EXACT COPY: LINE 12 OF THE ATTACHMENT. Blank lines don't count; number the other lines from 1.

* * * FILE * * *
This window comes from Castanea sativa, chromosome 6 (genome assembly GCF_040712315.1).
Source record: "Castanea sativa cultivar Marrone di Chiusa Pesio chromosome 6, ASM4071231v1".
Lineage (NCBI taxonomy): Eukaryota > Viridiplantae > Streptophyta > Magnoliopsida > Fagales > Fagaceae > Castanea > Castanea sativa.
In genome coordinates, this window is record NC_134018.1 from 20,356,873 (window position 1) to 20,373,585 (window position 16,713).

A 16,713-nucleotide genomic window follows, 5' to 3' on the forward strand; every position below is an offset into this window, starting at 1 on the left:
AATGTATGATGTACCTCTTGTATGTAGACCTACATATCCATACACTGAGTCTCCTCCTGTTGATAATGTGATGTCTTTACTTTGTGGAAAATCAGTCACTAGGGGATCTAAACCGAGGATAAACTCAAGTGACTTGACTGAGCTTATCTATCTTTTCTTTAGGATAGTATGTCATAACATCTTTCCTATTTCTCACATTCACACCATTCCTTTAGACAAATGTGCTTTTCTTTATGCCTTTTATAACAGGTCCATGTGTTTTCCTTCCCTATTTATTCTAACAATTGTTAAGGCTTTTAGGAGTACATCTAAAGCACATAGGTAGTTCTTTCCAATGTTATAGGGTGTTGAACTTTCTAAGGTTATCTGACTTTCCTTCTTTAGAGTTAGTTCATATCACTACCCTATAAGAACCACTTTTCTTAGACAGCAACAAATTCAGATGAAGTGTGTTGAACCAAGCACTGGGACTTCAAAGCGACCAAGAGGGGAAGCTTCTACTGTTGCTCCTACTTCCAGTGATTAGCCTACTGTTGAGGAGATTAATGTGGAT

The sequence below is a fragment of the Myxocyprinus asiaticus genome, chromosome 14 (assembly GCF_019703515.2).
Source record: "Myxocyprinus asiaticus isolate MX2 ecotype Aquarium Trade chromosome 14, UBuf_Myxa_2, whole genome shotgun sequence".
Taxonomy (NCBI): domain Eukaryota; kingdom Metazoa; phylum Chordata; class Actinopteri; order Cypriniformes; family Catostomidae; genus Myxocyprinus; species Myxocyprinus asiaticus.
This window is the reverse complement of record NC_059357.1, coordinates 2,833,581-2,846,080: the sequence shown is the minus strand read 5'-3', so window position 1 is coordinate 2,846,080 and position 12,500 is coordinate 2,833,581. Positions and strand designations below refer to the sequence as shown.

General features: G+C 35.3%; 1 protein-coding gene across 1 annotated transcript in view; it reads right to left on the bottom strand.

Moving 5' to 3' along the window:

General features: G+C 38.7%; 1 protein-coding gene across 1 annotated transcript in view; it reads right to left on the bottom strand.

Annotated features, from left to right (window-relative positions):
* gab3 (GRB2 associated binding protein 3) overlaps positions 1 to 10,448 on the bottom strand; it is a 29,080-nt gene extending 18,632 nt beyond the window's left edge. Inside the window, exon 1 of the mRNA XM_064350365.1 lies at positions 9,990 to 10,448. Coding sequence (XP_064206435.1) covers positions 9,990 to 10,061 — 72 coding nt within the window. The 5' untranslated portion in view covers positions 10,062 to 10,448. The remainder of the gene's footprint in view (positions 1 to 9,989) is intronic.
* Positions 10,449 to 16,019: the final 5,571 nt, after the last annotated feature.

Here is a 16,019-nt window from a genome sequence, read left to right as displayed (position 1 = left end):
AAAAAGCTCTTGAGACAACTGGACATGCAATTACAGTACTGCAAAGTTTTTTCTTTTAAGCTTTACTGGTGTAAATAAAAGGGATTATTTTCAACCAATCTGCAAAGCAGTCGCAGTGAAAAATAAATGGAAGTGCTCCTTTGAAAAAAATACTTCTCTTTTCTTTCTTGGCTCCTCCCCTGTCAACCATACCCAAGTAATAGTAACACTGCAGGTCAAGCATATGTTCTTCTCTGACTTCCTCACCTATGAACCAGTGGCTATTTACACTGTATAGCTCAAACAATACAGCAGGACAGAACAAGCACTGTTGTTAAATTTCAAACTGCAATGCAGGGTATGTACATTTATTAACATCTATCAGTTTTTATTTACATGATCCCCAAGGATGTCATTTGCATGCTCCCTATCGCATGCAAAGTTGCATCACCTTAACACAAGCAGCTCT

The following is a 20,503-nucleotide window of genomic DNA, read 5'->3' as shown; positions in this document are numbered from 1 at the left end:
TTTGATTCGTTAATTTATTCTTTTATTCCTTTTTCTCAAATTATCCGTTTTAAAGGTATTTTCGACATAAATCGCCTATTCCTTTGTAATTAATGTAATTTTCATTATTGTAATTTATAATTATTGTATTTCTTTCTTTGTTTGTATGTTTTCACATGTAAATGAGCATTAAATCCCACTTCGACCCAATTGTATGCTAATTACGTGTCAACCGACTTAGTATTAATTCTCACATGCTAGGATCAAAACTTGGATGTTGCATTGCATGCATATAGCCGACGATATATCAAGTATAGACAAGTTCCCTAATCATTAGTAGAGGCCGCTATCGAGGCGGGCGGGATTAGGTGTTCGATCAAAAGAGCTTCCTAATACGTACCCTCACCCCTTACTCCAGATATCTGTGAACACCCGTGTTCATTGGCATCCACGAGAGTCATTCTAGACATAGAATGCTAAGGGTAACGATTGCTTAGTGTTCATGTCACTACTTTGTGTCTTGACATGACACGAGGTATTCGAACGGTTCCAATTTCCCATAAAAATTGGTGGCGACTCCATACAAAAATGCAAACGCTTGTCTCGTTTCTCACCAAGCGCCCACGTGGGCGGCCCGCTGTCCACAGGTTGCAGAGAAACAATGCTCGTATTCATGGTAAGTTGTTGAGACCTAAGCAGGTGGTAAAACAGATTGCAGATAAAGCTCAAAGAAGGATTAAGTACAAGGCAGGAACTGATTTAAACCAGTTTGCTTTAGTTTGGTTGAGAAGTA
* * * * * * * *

Moving 5' to 3' along the window: